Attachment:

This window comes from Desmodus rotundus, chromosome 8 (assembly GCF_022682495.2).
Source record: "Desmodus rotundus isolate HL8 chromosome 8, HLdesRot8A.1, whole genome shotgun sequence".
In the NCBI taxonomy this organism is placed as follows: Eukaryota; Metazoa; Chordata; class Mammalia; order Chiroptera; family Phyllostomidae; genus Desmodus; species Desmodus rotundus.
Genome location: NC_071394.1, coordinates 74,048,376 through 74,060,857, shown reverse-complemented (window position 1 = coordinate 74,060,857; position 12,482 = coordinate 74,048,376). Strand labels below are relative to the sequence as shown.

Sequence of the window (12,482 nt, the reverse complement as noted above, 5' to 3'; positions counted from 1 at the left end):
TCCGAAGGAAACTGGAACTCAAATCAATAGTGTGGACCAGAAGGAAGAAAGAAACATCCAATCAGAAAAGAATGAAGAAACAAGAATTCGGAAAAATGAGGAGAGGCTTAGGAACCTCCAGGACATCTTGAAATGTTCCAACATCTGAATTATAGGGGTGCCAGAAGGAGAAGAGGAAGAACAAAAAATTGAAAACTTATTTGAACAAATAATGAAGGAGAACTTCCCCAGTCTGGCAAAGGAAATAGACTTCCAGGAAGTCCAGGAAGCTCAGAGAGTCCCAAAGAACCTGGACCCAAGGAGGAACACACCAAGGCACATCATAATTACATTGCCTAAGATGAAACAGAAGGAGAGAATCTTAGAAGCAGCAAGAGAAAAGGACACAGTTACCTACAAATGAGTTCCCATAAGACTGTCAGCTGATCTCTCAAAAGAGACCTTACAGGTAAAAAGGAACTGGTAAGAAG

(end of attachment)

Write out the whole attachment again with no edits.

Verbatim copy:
This window comes from Desmodus rotundus, chromosome 8 (assembly GCF_022682495.2).
Source record: "Desmodus rotundus isolate HL8 chromosome 8, HLdesRot8A.1, whole genome shotgun sequence".
In the NCBI taxonomy this organism is placed as follows: Eukaryota; Metazoa; Chordata; class Mammalia; order Chiroptera; family Phyllostomidae; genus Desmodus; species Desmodus rotundus.
Genome location: NC_071394.1, coordinates 74,048,376 through 74,060,857, shown reverse-complemented (window position 1 = coordinate 74,060,857; position 12,482 = coordinate 74,048,376). Strand labels below are relative to the sequence as shown.

Sequence of the window (12,482 nt, the reverse complement as noted above, 5' to 3'; positions counted from 1 at the left end):
TCCGAAGGAAACTGGAACTCAAATCAATAGTGTGGACCAGAAGGAAGAAAGAAACATCCAATCAGAAAAGAATGAAGAAACAAGAATTCGGAAAAATGAGGAGAGGCTTAGGAACCTCCAGGACATCTTGAAATGTTCCAACATCTGAATTATAGGGGTGCCAGAAGGAGAAGAGGAAGAACAAAAAATTGAAAACTTATTTGAACAAATAATGAAGGAGAACTTCCCCAGTCTGGCAAAGGAAATAGACTTCCAGGAAGTCCAGGAAGCTCAGAGAGTCCCAAAGAACCTGGACCCAAGGAGGAACACACCAAGGCACATCATAATTACATTGCCTAAGATGAAACAGAAGGAGAGAATCTTAGAAGCAGCAAGAGAAAAGGACACAGTTACCTACAAATGAGTTCCCATAAGACTGTCAGCTGATCTCTCAAAAGAGACCTTACAGGTAAAAAGGAACTGGTAAGAAG